It reconstructs the family drama which imbues most Christmas movies by trading out silly personal differences for a painful yet loving situation where no one is morally wrong. The result is a touching movie about love that sees the mother and son getting what they truly want.
‘Last Holiday’ (2006)
Last Holiday stars Queen Latifa as Georgia Byrd, a shy saleswoman who has lived a life of unfulfilled desire, which is uprooted when she is diagnosed with Lampington’s disease and given just weeks to live. On first viewing, it’s a tragic Christmas story about cramming a life’s worth of dreaming into mere weeks, but the unbridled joy Georgia brings to all she comes across imbues the film with an undeniable charm.
Latifa’s performance makes the movie work: she’s charming and likable as she enjoys living, all while acknowledging the bleak fate she faces. Don’t be alarmed, though, as the film does have a happy and uplifting ending, with LL Cool J helping make the movie a true Christmas gem.
‘This Christmas’ (2007)
If you think nothing necessitates a Christmas movie like an all-star cast entrenched in hilarious family squabbling, then look no further than This Christmas as your next go-to classic. The film stars Idris Elba, Regina King, and Loretta Devine, among many others, as members of the dysfunctional Whitfield family.
Brought together for a family Christmas for the first time in four years, the cast perfectly embodies family angst and awkwardness as they reunite. It isn’t long until everyone’s secrets are revealed in a delightfully messy fashion which can be resolved within a couple of hours, and we come to a charming, heartfelt conclusion of what it means to be a family.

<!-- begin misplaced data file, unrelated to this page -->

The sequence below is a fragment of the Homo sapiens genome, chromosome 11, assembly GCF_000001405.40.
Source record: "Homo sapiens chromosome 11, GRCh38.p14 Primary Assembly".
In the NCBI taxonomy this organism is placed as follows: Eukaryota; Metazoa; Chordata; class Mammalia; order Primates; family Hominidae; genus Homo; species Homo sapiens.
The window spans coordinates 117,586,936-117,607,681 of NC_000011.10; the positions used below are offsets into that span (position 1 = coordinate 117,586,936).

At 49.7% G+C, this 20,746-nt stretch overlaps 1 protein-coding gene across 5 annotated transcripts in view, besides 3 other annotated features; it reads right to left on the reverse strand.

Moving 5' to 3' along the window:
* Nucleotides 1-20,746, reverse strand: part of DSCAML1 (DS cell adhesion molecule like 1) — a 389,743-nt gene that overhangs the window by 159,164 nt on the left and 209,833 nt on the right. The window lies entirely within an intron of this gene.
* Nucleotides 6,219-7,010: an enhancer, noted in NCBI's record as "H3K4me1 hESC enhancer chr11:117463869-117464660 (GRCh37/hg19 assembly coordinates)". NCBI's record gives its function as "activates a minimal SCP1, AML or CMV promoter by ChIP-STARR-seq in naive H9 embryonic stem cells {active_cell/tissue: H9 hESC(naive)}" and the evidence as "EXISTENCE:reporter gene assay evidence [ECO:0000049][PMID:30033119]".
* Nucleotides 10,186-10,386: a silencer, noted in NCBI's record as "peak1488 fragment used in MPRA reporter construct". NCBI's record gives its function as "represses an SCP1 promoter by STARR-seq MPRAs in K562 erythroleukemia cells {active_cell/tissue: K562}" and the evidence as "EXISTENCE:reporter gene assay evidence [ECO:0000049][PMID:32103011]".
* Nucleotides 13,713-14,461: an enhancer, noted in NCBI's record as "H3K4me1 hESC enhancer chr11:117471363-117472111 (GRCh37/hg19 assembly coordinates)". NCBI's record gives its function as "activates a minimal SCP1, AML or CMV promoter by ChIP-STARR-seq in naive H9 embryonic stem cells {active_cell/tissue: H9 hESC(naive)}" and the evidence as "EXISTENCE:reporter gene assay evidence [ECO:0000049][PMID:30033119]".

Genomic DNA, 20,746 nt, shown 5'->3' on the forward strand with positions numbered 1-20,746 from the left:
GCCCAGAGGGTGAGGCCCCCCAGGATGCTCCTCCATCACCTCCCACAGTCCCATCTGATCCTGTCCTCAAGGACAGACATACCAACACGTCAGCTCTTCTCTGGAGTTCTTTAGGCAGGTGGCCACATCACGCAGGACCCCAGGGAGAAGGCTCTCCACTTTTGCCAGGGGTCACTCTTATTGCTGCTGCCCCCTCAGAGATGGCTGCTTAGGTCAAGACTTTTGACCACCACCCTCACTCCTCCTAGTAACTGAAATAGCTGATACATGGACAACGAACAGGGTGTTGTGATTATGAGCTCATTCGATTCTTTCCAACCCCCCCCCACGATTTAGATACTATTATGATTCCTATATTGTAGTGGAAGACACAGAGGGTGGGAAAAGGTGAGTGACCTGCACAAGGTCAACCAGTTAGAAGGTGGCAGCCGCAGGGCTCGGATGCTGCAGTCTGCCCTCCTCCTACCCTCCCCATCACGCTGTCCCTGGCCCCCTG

‘The Preacher’s Wife’ (1996)
A remake of 1947’s The Bishop’s Wife starring Cary Grant, The Preacher’s Wife is a modernized take on the famous festive tale with Denzel Washington in the leading role. He plays Dudley; an angel sent from heaven to help a disillusioned preacher overcome his midlife crisis only to fall in love with the preacher’s wife.
The decision to stay true to the original film’s story sees The Preacher’s Wife packed with an old-timey Hollywood charm that doesn’t come around too often anymore. Re-imagining it with an all-Black cast imbued the picture with a kind of modernity that did enough to differentiate it from the original flick and become a worthwhile Christmas classic in its own right.
‘The Best Man Holiday’ (2013)
A Christmas-themed sequel to 1999’s The Best Man, The Best Man Holiday may not be the most original film ever made, but it is phenomenal at getting every drop of excellence from what it has to offer. Following a group of friends who reunite over the holidays for the first time in 15 years, the raunchy Christmas comedy is able to set its outrageous laughs upon a backdrop of genuine emotional heft.
While all the characters had changed from when they were last together, it doesn’t take long for past rivalries and romances to re-ignite. The flirty, feisty, feel-good Christmastime rom-com isn’t afraid to pack and punch and encouraged audiences to feel every ounce of love and loss with its wonderful characters.
‘Jingle Jangle: A Christmas Journey’ (2020)
Exuberant, well-intentioned, and filled to the brim with holiday joy, Jingle Jangle: A Christmas Journey should be a mainstay Christmas classic revisited on an annual basis. A celebration of Christmas filled with wide-eyed optimism, it follows a once great toymaker who has groveled in misery for decades after betrayal from a trusted apprentice led to his store’s bankruptcy.
However, things take a turn when his bright and bubbly granddaughter arrives at his doorstep. While initially uninterested in her, Jeronicus (Forrest Whitaker) soon finds new hope in the child and her sense of wonder. The family-adventure musical is a gorgeous Christmas musical that oozes wondrous charm and has a stellar cast, too.